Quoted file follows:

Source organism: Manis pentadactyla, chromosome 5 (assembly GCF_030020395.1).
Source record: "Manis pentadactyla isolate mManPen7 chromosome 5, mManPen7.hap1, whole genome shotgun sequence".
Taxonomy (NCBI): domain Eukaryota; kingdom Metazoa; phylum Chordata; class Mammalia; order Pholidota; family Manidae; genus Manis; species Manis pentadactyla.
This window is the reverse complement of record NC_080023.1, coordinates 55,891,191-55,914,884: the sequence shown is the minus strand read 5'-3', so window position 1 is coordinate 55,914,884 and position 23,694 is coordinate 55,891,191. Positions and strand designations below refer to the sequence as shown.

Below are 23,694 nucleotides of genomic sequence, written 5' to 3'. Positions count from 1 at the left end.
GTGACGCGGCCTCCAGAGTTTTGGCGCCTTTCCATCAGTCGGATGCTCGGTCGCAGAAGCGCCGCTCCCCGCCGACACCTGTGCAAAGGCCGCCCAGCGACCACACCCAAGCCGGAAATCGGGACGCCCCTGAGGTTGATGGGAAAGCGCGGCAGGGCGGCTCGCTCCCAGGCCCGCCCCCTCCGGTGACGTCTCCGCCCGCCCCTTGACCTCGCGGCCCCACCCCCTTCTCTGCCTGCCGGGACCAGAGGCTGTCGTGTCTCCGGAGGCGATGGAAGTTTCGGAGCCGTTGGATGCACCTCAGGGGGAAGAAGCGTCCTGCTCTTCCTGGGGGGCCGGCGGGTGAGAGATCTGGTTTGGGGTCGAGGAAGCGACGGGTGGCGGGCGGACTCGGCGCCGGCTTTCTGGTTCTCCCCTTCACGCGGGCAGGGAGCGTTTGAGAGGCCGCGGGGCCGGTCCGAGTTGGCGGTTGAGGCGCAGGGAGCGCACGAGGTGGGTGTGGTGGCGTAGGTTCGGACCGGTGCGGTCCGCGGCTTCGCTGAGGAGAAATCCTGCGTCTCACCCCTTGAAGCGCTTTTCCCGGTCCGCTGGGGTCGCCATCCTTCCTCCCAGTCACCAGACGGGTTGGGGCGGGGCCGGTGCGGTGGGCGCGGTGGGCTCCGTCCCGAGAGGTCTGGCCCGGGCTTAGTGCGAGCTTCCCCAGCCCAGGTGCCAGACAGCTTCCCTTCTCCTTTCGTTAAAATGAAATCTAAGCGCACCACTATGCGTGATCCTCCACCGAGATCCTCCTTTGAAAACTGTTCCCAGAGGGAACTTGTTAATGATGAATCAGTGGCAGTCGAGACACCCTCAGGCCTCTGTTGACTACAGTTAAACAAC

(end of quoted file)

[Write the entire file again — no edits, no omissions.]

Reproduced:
Source organism: Manis pentadactyla, chromosome 5 (assembly GCF_030020395.1).
Source record: "Manis pentadactyla isolate mManPen7 chromosome 5, mManPen7.hap1, whole genome shotgun sequence".
Taxonomy (NCBI): domain Eukaryota; kingdom Metazoa; phylum Chordata; class Mammalia; order Pholidota; family Manidae; genus Manis; species Manis pentadactyla.
This window is the reverse complement of record NC_080023.1, coordinates 55,891,191-55,914,884: the sequence shown is the minus strand read 5'-3', so window position 1 is coordinate 55,914,884 and position 23,694 is coordinate 55,891,191. Positions and strand designations below refer to the sequence as shown.

Below are 23,694 nucleotides of genomic sequence, written 5' to 3'. Positions count from 1 at the left end.
GTGACGCGGCCTCCAGAGTTTTGGCGCCTTTCCATCAGTCGGATGCTCGGTCGCAGAAGCGCCGCTCCCCGCCGACACCTGTGCAAAGGCCGCCCAGCGACCACACCCAAGCCGGAAATCGGGACGCCCCTGAGGTTGATGGGAAAGCGCGGCAGGGCGGCTCGCTCCCAGGCCCGCCCCCTCCGGTGACGTCTCCGCCCGCCCCTTGACCTCGCGGCCCCACCCCCTTCTCTGCCTGCCGGGACCAGAGGCTGTCGTGTCTCCGGAGGCGATGGAAGTTTCGGAGCCGTTGGATGCACCTCAGGGGGAAGAAGCGTCCTGCTCTTCCTGGGGGGCCGGCGGGTGAGAGATCTGGTTTGGGGTCGAGGAAGCGACGGGTGGCGGGCGGACTCGGCGCCGGCTTTCTGGTTCTCCCCTTCACGCGGGCAGGGAGCGTTTGAGAGGCCGCGGGGCCGGTCCGAGTTGGCGGTTGAGGCGCAGGGAGCGCACGAGGTGGGTGTGGTGGCGTAGGTTCGGACCGGTGCGGTCCGCGGCTTCGCTGAGGAGAAATCCTGCGTCTCACCCCTTGAAGCGCTTTTCCCGGTCCGCTGGGGTCGCCATCCTTCCTCCCAGTCACCAGACGGGTTGGGGCGGGGCCGGTGCGGTGGGCGCGGTGGGCTCCGTCCCGAGAGGTCTGGCCCGGGCTTAGTGCGAGCTTCCCCAGCCCAGGTGCCAGACAGCTTCCCTTCTCCTTTCGTTAAAATGAAATCTAAGCGCACCACTATGCGTGATCCTCCACCGAGATCCTCCTTTGAAAACTGTTCCCAGAGGGAACTTGTTAATGATGAATCAGTGGCAGTCGAGACACCCTCAGGCCTCTGTTGACTACAGTTAAACAAC